Mere Christianity is C.S. Lewis's forceful and accessible doctrine of Christian belief. First heard as informal radio broadcasts and then published as three separate books - The Case for Christianity, Christian Behavior, and Beyond Personality - Mere Christianity brings together what Lewis saw as the fundamental truths of the religion. Rejecting the boundaries that divide Christianity's many denominations, C.S. Lewis finds a common ground on which all those who have Christian faith can stand together, proving that "at the centre of each there is something, or a Someone, who against all divergences of belief, all differences of temperament, all memories of mutual persecution, speaks the same voice."...
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Mere Christianity Reviews
Great. Also read in March of 1985. Also listened to it a couple times on audio over the course of a few years, finishing the second time through in October 2011.
Finished listening to it again in January 2015.
I was aware of this book in my childhood but never read it until now, because I'm working with two C.S. Lewis classes and wanted to get a better sense of his theology. I know some people still use this book as a way to explain the tenets of the Christian faith, but I think that is unwise for several reasons:
-Most of the book is based on church (not Biblical) teachings, which are only really emphasized inside certain denominations. The virtue/vice lists and the trinity concept - these are framewo ...more
C.S. Lewis is such a prolific and articulate author. I'm really enjoying his works. I'm constantly blown away by the way in which he seamlessly (with humor) explains his beliefs and thoughts. I can't wait to read more from him. I feel bless having closed 2016 year reading his works.
I've been into spirituality and meditation for a long time now--I've been practicing a meditation technique called Deep Meditation daily for a year and a half now--but recently a good friend of mine (my best friend), who is one of the strongest believers I know, has introduced me to Christianity as a faith and the teachings of Jesus, the Word, the Bible, and church. At first I was very confused about some things, there was a clash in my beliefs--what is sin, confusion surrounding sex, and what G ...more
What an astounding, impressive, fulfilling read. I am not normally a non-fiction reader unless it is a good historical piece or biography ... those I will lap up. But a book on religion? As a pretty dedicated church goer myself, I must candidly say that unless the book is actual scripture itself, it might as well be one of those desperately snobbish self-help books full of zippy motivation quotes and the same principles you find in all other books of the same genre, just worded slightly differen ...more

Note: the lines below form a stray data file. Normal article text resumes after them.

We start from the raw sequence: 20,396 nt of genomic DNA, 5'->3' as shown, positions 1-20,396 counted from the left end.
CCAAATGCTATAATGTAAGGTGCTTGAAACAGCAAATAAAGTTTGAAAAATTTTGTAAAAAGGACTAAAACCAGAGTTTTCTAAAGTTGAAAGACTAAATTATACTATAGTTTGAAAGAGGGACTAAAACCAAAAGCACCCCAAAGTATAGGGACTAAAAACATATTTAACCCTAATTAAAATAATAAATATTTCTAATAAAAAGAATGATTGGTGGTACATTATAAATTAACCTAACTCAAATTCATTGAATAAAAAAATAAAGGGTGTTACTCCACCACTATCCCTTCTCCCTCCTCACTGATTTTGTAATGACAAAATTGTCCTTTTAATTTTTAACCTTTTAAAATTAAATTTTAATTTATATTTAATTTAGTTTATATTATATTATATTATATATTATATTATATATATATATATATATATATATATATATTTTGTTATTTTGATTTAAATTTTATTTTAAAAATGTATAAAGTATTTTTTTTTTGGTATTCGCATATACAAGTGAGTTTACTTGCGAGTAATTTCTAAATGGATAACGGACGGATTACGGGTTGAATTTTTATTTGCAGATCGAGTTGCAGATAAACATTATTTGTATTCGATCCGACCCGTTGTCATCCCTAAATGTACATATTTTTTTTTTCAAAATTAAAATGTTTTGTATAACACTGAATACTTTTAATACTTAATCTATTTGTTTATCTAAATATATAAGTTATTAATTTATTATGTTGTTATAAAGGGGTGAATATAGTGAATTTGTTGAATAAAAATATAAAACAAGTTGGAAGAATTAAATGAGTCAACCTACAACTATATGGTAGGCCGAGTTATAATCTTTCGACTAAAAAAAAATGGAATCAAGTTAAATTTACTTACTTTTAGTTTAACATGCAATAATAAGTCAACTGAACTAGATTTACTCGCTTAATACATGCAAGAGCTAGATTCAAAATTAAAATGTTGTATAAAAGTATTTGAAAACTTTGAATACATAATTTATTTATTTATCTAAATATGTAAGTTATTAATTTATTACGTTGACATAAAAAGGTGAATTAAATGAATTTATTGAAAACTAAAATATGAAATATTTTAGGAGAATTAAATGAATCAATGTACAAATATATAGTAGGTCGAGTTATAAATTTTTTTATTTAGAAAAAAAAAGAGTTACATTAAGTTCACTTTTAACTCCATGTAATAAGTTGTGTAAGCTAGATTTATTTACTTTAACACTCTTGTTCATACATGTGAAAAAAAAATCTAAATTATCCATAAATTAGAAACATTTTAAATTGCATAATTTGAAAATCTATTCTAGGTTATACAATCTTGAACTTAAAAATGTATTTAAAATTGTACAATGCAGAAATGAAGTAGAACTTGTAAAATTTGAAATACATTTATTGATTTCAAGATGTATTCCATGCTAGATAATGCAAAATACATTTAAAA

Score for literary merit and enduring cultural importance: 5+
Score for actual theologizing: 3 tops
“Theology means ‘the science of God,’ and I think any man who wants to think about God at all would like to have the clearest and most accurate ideas about Him which are available.”
“If Christianity only means one more bit of good advice, then Christianity is of no importance. There has been no lack of good advice for the last four thousand years.”
I’d read this piecemeal through high school and colle ...more
The moment I finished reading Screwtape Letters, I immediately became a fan of this author that made me want to try his other works. Mere Christianity is of course one of his most famous work that I should really not miss reading. As mentioned in one of my reviews of his other books, I really admire Lewis' wisdom in sharing his faith through his works that he was able to provide concrete illustration of the Christian doctrines by giving practical examples. Surely, as a Christian, you will immedi ...more
As solid an explanation of Christianity as I have ever encountered. Beautiful writing. Clarity of thought. Solid reasoning. The text of this book originated from a series of BBC radio lectures C.S. Lewis delivered to England while Nazi bombs rained from the sky. Set in that context, the imperative is clear. Christianity is not doled out as a panacea for every sheep in the flock. It is presented, rather, as an choice of free will, guided by grace and dedicated to justice.